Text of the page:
I woke to the sound of laughter. A low bass rumble and a lighter tinkling fall. Two people, a man and a woman. I lay there listening. There would be murmurs of conversation, the words of which I could not make out, then a renewed gust of laughter. Must be George and Judy, I thought. How lovely. But when I went down to breakfast, there was only George at the table, already kitted out in his jacket and tie. He explained that his earliest memory, when he was about four years old, was of standing on a stool in the family kitchen in Auckland having a tie knotted around his young neck. I wear a tie every day of my life, you know. Breakfast was another ritual. Tea, juice, cereal and nuts, followed by toast and marmalade or jam, then fruit and coffee. My preferences were duly noted and I was offered the same things again each morning thereafter. Judy joined us near the end of the meal, for coffee. She was a bluff working class woman about the same age as I am, the wife of a policeman. As fond of George as he was of her, and inclined to tease him; but if she went too far he would admonish her. I know my place, she said after one rebuke; but what place was that? She was both his servant and his salvation.

The morning laughter, which, like everything else in that household, recurred, arose during George’s daily ablutions. Because of a skin condition, he wasn’t able to bath or shower so each week day morning—she didn’t come in on weekends—Judy would rub him down with some kind of oil. I was curious as to the composition of this unguent but didn’t like to ask what it was. It seemed the daily anointing was both an intimate moment and a shared pleasure—of which neither of them was in the least bit ashamed. Judy was otherwise brisk and efficient and inclined to boss George round, which he liked, but only up to a point. Later he told me that his great fear was of losing her. I don’t think I could go on without her, he said. He was, as I have already indicated, still mourning his wife. One day when they were going out for lunch, Pat realised she’d forgotten her gloves and went upstairs to retrieve them; she did not come down again. A stroke, I think.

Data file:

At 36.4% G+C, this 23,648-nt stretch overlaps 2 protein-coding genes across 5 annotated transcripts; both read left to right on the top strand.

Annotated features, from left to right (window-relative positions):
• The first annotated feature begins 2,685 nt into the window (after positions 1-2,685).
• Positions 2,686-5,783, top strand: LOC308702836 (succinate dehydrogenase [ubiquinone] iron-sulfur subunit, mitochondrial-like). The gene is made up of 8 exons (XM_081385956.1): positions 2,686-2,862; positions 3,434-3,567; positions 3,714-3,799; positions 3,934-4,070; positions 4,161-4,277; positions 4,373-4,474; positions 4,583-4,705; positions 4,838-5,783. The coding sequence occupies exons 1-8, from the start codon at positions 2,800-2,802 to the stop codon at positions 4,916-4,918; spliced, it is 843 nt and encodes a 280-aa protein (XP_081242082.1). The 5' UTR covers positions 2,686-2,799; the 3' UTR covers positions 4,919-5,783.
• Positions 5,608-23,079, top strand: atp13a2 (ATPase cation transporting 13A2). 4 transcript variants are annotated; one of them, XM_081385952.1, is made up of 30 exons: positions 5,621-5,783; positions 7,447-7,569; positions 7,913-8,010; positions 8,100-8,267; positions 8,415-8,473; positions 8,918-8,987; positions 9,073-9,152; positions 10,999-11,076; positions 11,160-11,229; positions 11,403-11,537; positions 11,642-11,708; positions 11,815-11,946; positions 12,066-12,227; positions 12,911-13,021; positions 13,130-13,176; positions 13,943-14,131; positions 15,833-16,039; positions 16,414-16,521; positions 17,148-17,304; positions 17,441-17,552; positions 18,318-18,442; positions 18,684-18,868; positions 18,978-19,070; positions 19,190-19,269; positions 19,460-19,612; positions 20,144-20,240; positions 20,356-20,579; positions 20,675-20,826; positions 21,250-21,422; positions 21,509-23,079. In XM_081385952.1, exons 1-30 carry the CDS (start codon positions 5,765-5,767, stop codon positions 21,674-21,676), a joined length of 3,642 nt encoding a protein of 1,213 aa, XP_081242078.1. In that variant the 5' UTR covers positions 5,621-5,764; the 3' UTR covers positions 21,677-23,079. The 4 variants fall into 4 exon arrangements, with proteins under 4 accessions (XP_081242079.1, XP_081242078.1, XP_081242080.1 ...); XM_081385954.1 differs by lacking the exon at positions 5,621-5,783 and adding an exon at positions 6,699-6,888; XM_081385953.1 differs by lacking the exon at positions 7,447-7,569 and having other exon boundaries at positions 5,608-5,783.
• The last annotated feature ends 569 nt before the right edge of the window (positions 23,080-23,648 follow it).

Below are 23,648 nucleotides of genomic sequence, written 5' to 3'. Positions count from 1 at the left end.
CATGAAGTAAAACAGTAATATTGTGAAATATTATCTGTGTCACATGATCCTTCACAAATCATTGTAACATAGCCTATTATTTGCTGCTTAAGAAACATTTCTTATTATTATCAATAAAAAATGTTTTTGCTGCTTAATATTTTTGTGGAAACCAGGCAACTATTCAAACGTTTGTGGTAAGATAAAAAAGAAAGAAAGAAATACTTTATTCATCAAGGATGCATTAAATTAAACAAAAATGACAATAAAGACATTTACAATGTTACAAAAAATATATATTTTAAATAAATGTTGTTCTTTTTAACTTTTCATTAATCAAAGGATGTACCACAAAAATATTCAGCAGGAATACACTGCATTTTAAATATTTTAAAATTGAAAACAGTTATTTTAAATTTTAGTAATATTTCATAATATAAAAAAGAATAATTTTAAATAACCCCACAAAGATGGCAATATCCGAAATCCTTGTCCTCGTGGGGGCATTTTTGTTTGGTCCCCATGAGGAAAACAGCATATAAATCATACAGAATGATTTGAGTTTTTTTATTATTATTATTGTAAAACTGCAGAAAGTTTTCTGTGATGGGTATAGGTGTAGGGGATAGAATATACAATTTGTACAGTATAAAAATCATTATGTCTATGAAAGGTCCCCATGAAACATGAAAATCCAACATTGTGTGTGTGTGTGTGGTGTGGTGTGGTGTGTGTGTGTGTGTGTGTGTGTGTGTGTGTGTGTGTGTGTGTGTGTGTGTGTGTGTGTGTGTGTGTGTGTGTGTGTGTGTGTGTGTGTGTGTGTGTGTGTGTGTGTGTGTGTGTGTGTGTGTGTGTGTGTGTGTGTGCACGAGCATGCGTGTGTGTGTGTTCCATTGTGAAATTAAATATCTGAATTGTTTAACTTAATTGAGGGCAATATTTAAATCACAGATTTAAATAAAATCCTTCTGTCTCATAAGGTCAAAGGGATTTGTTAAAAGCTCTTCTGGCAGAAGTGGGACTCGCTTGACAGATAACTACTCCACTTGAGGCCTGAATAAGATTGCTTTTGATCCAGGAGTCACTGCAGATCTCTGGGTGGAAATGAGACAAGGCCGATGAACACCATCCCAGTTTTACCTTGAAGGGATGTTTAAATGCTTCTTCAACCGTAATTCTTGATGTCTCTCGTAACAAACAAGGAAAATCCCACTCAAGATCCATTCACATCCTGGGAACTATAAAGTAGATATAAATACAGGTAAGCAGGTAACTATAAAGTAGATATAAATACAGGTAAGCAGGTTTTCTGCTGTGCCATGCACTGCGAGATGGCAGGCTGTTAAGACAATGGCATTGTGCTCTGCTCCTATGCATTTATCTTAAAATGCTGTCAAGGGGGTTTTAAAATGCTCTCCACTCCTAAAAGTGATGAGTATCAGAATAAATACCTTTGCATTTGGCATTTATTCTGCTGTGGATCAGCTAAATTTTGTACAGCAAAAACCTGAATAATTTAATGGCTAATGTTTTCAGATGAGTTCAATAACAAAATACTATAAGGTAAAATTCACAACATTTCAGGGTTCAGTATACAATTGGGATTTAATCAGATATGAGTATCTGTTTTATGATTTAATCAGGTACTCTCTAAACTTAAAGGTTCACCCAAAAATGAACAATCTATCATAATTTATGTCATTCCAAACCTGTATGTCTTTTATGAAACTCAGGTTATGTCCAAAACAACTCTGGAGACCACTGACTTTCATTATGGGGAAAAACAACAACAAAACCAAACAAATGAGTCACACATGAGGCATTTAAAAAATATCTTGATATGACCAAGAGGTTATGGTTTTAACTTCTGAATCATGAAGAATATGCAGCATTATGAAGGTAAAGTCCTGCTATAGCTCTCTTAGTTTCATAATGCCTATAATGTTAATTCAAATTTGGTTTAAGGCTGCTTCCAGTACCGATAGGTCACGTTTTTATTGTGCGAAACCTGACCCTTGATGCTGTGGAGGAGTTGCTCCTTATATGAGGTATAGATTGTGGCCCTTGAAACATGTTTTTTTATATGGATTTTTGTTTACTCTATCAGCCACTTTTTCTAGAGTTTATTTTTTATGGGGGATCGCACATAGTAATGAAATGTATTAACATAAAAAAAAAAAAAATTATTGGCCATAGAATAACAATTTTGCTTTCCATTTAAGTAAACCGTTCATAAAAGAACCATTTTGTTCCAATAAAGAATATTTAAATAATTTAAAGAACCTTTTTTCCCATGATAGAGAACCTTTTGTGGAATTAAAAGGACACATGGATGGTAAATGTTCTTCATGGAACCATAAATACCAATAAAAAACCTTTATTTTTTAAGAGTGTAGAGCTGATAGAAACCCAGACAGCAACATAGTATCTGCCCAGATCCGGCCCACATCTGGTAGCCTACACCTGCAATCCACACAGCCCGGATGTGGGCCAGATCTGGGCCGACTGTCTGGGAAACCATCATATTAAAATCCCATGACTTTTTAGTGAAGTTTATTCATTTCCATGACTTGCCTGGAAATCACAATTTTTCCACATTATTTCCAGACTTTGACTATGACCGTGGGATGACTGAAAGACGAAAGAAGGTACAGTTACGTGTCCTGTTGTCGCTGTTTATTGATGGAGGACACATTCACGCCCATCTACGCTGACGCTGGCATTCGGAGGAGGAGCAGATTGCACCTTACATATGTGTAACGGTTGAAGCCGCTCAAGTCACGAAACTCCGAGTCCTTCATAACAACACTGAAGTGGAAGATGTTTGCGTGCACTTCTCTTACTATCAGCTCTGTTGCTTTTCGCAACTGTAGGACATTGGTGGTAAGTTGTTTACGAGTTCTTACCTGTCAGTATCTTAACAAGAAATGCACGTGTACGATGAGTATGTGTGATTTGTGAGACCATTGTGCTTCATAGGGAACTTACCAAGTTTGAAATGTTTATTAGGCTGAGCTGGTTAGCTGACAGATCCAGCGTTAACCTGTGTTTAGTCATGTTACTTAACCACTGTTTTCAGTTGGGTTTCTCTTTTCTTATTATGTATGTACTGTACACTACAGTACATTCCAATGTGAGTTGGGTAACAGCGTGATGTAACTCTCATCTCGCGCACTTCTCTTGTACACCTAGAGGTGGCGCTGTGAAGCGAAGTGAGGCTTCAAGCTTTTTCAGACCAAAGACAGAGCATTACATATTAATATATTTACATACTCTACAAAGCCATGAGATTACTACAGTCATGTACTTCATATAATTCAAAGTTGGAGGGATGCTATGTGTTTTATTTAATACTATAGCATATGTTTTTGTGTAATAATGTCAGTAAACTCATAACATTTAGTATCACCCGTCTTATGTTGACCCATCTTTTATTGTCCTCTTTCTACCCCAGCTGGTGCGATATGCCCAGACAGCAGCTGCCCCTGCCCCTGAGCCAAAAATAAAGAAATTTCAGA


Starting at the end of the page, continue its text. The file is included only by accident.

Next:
George was one of those lucky men whom women love. Over the week, I saw him in various public situations and also met and spoke at length with people who knew him well; if they were women, without exception, they adored him. It was his innate sweetness of nature; his habit of self-deprecation, allied with a weather eye for the little absurdities that make up any life; the ability to make light of what might otherwise appear desperate or dark. He was a kind man, empathetic too; who would not willingly hurt another soul; except, perhaps, in the stern correction of a classroom error. After I got to know him a little better, I asked him if he had actually liked Ronald Syme? It was the only time I saw him lost for words. Well, he expostulated. Well. He was a fellow New Zealander, wasn’t he! He was one of us!

. . .

I’d agreed to cook dinner for George. And so, after a day spent in the library, split in two by an enjoyable lunch at Brasenose College with Ronald Syme’s literary executor, Fergus Millar—who gave me a handsomely bound copy of a thesis on Syme written by a Spanish scholar living in the Canary Islands—I made my way down to the Tesco on Magdalen Street to do the shopping. I bought bacon, onion, garlic, capsicum, zucchini, tomato, basil and a few other things as well. A block of Parmesan cheese and a packet of pasta. I was concerned about quantity: George had an aversion to leftovers and instructed me, more than once, that I must cook the meal in such a way that there weren’t going to be any. I remembered the sardonic summary of an Australian friend: You Kiwis and your leftovers—put them in the fridge then throw them out later.